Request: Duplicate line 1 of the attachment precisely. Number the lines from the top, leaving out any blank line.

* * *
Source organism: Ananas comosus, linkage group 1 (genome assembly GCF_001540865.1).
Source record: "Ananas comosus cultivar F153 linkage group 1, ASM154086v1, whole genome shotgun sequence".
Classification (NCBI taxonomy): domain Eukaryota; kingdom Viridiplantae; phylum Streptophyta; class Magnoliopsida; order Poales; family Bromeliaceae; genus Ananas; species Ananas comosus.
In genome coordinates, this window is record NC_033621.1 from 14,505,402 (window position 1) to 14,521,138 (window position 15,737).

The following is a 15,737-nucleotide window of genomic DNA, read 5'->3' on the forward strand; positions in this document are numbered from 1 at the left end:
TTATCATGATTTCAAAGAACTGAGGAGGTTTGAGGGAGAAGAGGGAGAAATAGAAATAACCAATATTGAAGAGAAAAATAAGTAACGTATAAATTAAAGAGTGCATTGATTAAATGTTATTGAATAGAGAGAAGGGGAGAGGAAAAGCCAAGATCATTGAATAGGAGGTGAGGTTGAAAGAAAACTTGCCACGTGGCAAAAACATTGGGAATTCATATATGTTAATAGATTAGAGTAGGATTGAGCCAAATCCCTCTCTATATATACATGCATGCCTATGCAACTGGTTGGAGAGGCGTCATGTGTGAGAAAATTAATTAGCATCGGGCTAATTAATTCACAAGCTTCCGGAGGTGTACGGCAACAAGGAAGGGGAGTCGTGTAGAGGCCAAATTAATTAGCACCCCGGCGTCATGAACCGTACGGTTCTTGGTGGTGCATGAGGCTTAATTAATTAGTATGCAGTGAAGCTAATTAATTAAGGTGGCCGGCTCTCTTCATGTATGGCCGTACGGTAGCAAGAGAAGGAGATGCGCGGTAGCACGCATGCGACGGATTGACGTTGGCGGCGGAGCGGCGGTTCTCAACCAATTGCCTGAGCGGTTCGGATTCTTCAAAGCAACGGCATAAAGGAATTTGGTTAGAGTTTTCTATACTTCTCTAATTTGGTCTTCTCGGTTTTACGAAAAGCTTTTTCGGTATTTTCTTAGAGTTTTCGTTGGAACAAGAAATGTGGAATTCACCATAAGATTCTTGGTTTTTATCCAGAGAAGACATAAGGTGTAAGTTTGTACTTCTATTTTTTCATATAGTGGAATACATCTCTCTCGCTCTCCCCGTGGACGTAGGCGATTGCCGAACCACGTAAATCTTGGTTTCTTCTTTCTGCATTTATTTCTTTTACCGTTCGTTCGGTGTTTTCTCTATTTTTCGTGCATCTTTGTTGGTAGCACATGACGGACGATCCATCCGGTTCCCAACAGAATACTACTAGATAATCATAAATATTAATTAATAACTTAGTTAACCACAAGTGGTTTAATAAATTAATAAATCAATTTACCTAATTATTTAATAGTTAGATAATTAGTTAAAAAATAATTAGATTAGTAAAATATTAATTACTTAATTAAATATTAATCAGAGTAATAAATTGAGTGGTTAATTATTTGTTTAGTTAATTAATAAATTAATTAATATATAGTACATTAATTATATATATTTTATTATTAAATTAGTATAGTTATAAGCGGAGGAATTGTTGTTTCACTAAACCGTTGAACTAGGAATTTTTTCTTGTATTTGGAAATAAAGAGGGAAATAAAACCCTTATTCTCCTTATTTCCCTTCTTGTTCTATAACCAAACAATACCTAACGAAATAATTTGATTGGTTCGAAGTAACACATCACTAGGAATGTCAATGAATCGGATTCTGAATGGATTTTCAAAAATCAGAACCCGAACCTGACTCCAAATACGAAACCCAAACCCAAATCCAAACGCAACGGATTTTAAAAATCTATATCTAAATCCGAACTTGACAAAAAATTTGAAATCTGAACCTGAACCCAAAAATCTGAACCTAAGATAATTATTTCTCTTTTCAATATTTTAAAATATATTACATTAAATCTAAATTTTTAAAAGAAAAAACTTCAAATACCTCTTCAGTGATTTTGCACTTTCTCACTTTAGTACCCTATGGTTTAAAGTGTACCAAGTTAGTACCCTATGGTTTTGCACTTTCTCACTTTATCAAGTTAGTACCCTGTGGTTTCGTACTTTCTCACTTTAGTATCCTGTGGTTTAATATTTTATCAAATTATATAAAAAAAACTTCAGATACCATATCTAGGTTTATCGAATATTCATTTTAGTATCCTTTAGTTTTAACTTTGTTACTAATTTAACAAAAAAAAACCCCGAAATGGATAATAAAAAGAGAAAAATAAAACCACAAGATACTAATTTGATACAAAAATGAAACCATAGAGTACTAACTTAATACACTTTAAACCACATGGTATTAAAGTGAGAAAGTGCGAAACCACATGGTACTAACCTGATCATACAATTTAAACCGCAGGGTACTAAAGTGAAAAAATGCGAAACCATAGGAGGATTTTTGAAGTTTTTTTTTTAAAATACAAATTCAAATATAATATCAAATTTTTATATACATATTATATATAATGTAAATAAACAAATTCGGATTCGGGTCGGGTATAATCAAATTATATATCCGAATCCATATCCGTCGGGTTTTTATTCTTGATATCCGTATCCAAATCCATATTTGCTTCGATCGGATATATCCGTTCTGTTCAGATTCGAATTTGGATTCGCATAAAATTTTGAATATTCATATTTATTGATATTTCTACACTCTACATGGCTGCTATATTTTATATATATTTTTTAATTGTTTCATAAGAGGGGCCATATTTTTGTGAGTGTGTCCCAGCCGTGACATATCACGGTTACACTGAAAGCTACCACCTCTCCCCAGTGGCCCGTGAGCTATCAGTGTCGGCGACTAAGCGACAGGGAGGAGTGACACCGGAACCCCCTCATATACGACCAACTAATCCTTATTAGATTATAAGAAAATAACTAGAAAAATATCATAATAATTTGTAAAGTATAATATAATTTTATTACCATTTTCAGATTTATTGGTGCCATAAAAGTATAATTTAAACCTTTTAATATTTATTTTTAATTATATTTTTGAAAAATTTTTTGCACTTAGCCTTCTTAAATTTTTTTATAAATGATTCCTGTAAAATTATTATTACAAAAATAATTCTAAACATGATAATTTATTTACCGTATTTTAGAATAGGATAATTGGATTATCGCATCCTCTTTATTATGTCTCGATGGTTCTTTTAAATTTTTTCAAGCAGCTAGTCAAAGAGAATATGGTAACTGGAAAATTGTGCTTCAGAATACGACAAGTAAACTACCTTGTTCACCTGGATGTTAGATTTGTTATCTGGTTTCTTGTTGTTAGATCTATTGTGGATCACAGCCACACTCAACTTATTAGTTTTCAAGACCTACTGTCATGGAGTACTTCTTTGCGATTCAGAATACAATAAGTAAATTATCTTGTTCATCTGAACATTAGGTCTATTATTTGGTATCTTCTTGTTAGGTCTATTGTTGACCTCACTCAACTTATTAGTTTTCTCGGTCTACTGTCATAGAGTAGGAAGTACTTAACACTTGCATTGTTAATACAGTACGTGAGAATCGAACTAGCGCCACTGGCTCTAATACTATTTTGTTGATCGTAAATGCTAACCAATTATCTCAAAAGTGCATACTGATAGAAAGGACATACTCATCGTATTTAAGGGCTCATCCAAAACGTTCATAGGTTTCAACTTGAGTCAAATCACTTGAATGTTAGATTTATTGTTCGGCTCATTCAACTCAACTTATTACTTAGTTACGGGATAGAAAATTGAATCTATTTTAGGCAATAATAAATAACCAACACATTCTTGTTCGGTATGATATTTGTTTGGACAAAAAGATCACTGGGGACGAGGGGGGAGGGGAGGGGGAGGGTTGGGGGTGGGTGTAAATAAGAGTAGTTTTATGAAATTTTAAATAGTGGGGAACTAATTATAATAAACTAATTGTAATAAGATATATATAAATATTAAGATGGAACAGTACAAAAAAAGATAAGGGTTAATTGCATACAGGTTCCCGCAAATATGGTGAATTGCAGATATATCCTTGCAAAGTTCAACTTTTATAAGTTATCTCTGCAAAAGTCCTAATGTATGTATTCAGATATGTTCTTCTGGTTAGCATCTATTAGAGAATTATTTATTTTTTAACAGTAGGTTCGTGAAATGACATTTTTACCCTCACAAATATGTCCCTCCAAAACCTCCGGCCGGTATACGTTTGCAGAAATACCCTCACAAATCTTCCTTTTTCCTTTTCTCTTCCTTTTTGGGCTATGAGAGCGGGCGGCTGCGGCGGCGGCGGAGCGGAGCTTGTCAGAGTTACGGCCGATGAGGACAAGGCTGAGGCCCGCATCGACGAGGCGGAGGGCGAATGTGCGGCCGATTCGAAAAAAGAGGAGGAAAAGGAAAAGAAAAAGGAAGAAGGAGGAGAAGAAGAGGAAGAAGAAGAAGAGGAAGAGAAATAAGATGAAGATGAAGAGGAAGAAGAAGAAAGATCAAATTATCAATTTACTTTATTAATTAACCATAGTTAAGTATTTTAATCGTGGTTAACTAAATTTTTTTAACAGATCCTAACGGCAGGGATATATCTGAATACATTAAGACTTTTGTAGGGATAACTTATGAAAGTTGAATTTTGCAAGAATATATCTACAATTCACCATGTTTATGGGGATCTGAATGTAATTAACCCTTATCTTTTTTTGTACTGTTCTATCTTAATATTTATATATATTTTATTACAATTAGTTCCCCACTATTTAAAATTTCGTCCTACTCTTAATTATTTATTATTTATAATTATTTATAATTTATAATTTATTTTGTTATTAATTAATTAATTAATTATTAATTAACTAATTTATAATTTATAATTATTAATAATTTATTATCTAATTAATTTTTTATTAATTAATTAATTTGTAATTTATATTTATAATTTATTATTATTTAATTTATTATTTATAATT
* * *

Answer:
Source organism: Ananas comosus, linkage group 1 (genome assembly GCF_001540865.1).